I recently devoured an eggs benedict with an author who wrote an erotic Ancient Mayan masterpiece. Monica Byrne was surprisingly accessible for someone who spent her leisurely time and a solid chunk of her thirties embedded in the Belizean jungle to research the spelling and pronunciations of words like Ixul and Xibalba. To impress her, I was prepared to mine all of my obscure Central American knowledge on poisonous cashews and whale sharks—normally reserved for pub night trivia during dank nights in London. But instead, we spoke about the smell of North Carolina’s pine trees, the complexities of family, and the delightful array of Aryan eye candy on display in the Hackescher Markt district of the Berlin city centre between bites of hollandaise and sourdough, which—as we both said repeatedly—was ‘like, so fucking delish.’ I’ve been blessed to enjoy many sumptuous egg dates in the past, but none with a person who possessed such meticulous knowledge of reincarnation or blood sacrifices—and certainly not over a plate of pulled pork. She refused to let me pay, despite being a guest in my city, whom I had invited to that café for the sole purpose of fangirling in her presence. And she had humoured me with no small amount of grace or kindness.
As if The Actual Star was not enough of a gift that has blessed me and anyone else who has picked it up with nearly six hundred pages of visionary euphoria.
I don’t have enough opportunities to discuss this book, because I work with a team of corporate career journalists who are jaded by the increasingly dangerous role that social media continues to play in destabilising an increasingly ignorant electorate. It’s an attitude I share, though to a lesser extent, because I spend much of my time translating German pieces into English—and that means correcting the way a major public institution, which has branded itself as ‘progressive’, describes people who are Black (‘violent’) queer (‘homosexual’) disabled (‘crippled’) or undocumented (‘illegal’). Terms that concern mostly me, and too few others. So, worrying about social media in and of itself, while a concern, feels more like a luxury that I can’t afford. I spend my mental acuity on reducing the number of potential people that may take justifiable offence over how a subsidised public broadcaster is describing a sizeable portion of its target audience.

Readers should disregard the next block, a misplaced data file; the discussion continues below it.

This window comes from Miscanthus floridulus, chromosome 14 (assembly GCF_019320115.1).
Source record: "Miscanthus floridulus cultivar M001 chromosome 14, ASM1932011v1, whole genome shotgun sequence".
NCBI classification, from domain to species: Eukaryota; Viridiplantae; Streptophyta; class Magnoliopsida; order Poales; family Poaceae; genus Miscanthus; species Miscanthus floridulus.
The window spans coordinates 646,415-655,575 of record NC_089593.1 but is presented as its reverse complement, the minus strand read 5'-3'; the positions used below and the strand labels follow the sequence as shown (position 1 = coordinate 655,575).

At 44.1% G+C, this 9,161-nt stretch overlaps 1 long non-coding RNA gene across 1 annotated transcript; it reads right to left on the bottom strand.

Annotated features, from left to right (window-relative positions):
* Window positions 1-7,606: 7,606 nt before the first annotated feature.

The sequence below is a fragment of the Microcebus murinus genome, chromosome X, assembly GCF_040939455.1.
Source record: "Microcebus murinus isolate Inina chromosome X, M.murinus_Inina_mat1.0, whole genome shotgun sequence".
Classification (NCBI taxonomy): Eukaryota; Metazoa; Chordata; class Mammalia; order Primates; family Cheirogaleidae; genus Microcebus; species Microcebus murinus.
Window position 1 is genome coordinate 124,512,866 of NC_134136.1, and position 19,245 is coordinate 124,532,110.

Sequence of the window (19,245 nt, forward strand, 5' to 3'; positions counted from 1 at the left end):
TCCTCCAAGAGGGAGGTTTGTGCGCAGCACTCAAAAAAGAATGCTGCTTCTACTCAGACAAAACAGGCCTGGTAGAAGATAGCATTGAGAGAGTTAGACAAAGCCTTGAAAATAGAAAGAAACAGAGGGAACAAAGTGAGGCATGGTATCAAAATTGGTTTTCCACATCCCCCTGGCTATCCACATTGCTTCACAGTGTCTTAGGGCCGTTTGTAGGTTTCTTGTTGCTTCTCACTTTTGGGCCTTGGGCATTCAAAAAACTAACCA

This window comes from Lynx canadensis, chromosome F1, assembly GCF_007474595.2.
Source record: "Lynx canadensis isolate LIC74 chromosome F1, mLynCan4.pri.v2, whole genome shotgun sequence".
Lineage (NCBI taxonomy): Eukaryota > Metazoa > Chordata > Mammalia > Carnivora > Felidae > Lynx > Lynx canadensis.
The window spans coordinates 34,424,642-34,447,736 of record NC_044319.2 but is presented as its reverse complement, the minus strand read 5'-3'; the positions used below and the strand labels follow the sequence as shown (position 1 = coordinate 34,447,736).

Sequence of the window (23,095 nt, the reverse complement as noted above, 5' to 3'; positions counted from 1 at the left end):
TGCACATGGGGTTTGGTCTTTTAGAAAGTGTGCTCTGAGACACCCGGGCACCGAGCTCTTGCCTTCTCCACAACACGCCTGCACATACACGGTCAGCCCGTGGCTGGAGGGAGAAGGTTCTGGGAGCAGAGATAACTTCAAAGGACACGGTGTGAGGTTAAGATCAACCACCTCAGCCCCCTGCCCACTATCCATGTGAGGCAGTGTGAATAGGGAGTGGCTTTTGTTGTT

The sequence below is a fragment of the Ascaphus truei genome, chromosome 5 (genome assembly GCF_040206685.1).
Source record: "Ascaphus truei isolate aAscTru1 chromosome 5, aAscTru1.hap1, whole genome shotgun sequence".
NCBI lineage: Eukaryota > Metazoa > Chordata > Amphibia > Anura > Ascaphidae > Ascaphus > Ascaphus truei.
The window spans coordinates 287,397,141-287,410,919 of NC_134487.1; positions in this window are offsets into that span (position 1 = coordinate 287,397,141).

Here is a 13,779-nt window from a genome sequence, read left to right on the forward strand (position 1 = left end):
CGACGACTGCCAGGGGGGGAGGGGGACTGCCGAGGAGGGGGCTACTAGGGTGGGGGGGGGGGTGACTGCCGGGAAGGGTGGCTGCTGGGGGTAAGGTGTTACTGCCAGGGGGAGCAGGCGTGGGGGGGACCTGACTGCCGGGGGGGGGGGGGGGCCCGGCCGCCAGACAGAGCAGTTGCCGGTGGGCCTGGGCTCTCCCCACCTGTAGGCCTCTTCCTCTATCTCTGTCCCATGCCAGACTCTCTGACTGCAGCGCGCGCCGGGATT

I keep trying to figure out when journalism became so resigned. In her book In the Margins, Elena Ferrante described two types of writing—compliant and impetuous—and yet the introduction of Facebook and Twitter has led to work that’s both, at the same time. I tried to go back and reread her Neapolitan books to figure out which style they’re written in, and I can’t help but feel as if she has purposely excluded herself from this binary so that we don’t dare skirt closer to discovering her true identity. It’s the first time I’m really questioning what she’s telling me because, this time, her words are coming in the form of advice and insight rather than fragmented tales of family and friendship, turgid with such darkness and longing they could only be based on (someone’s) real-life experiences. And they feel more honest, not to mention impetuous, than the sentimental efforts to be self-deprecating that I’m reading about now—but I enjoy it nonetheless. I’d savour a dinner menu if it was written by Elena Ferrante.
I am in awe of people who continue to explore the stories that are now routinely sacrificed on the altar of likes, comments, and listicles—people like Eli Saslow, who penned an excruciating analysis of American homelessness, addiction and inequality in The Washington Post. A piece that included the harrowing story of a psychiatric nurse, so overloaded by the burden of care she was providing in an overcrowded mental health facility, that she herself was also hospitalised. I read it with deep wells of sorrow, and just a drop of professional jealousy—as the faint memory of what it means to write something meaningful for a major title resurfaced in the form of grief for the tragic lives they’re documenting in real-time.
It’s a strange feeling—to envy people who still have the luxury of telling the truth to people who still want to hear it. Even stranger to miss that while reading my team’s weekly report on hashtag circulation and YouTube views.
Lately, I’ve been obsessed with witchcraft. Specifically tricksters, tricks, and very small creatures. Soraya Palmer’s debut novel The Human Origins of Beatrice Porter & Other Essential Ghosts reintroduced me to the tales of Anansi, a mischievous spider, and Mami Wata, the half-snake water spirit that takes me down a rabbit hole of priests and priestesses who venerate her in ceremonial dress. They are cloaked in red and white garb to illustrate the duality of a deity renowned for being both lustful and homicidal—so the dress code makes sense. As I’m reading, I begin to sense that familiar undertow of connection to tiny islands in faraway places, drinking rum I don’t even like, participating in versant cultural honourifics widely understood across the diaspora—even if the languages we speak vary greatly from one another.